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Minnesota State University, Mankato
Minnesota State University, Mankato

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President Emeritus Nickerson brokered peace in stormy times

James Nickerson, president of Minnesota State Mankato during the turbulent Vietnam War years, was widely credited with averting injuries during student demonstrations. He died March 6.

By Steve Alexander, Star Tribune Staff Writer [published in the Star Tribune, Minneapolis, MN, 3/10/2009]

A talented negotiator, the Mankato State president reached out to all sides while war protests raged.

James Nickerson, president of Minnesota State University in Mankato during the turbulent Vietnam War years, was widely credited with averting injuries during student demonstrations.

Nickerson headed what was then called Mankato State College from 1966 to 1973, and played a key role after the 1970 Ohio National Guard killings of four student demonstrators at Kent State University set off college student demonstrations nationwide.

Friends say Nickerson used his unusual negotiating skills to calm feelings among both angry students who felt they had no voice in the conduct of the Vietnam War and unhappy Mankato residents irritated at how student demonstrations hurt their businesses and challenged law enforcement.

Nickerson died Thursday in Mankato at age 98.

At a time when the slogan "don't trust anyone over 30" was popular with students, the then-62-year-old Nickerson deliberately wore a beard, which endeared him to students but not necessarily to townspeople, recalled his daughter Ann Lueck of Eden Prairie.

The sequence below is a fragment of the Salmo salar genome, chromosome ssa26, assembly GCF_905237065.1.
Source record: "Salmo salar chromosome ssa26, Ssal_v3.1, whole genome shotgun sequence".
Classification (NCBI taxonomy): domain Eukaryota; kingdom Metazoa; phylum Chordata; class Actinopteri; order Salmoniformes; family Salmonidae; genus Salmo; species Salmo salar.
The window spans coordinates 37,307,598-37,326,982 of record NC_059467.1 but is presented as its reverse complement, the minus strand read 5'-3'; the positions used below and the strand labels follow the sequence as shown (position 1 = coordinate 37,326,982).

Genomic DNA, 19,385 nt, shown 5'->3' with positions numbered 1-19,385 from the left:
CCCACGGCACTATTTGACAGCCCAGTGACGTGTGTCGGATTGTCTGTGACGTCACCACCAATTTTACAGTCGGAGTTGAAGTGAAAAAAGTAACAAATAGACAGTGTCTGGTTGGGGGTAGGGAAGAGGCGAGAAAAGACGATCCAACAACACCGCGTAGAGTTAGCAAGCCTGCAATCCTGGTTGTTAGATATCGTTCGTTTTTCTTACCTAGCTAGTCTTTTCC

In "Out of Chaos," a 2006 book about the period authored by Nickerson with contributions from former students and faculty, stories were told about how Nickerson allowed student demonstrators to occupy the university's administration building while he stayed there with them.

It also lauded his efforts to mediate an imminent clash between sheriff's deputies and student war protesters who were blocking a bridge.

But he also stood up to student demonstrators by standing at the side of visiting Dow Chemical representatives, who were unpopular with students because the company manufactured explosive napalm used in Vietnam, his daughter said.

Paul Hadley of Mankato, retired chief executive of the Mankato Chamber of Commerce, said Nickerson skillfully helped townspeople and students see each others' points of view.

"There was a student uprising, and Jim and I worked together to keep it from becoming bloody, which we were able to do," Hadley said. "He had the strange combination of having a brilliant mind while being a man of action and a man who had surprising concern for others."

James Findley Nickerson, the youngest of three brothers, was born in 1910 in central Nebraska, where his father was superintendent of schools. An accomplished pianist, he taught science, math and music in Nebraska schools after graduating from Nebraska Wesleyan College in Lincoln.

After receiving master's and doctoral degrees, he taught music in high school and college. His wife, Juanita, died in 2007. In addition to his daughter Ann Lueck, he is survived by another daughter, Maria Nickerson of Washington state.

A memorial service will be held on the Mankato campus later this month.

For the Star Tribune story, go to

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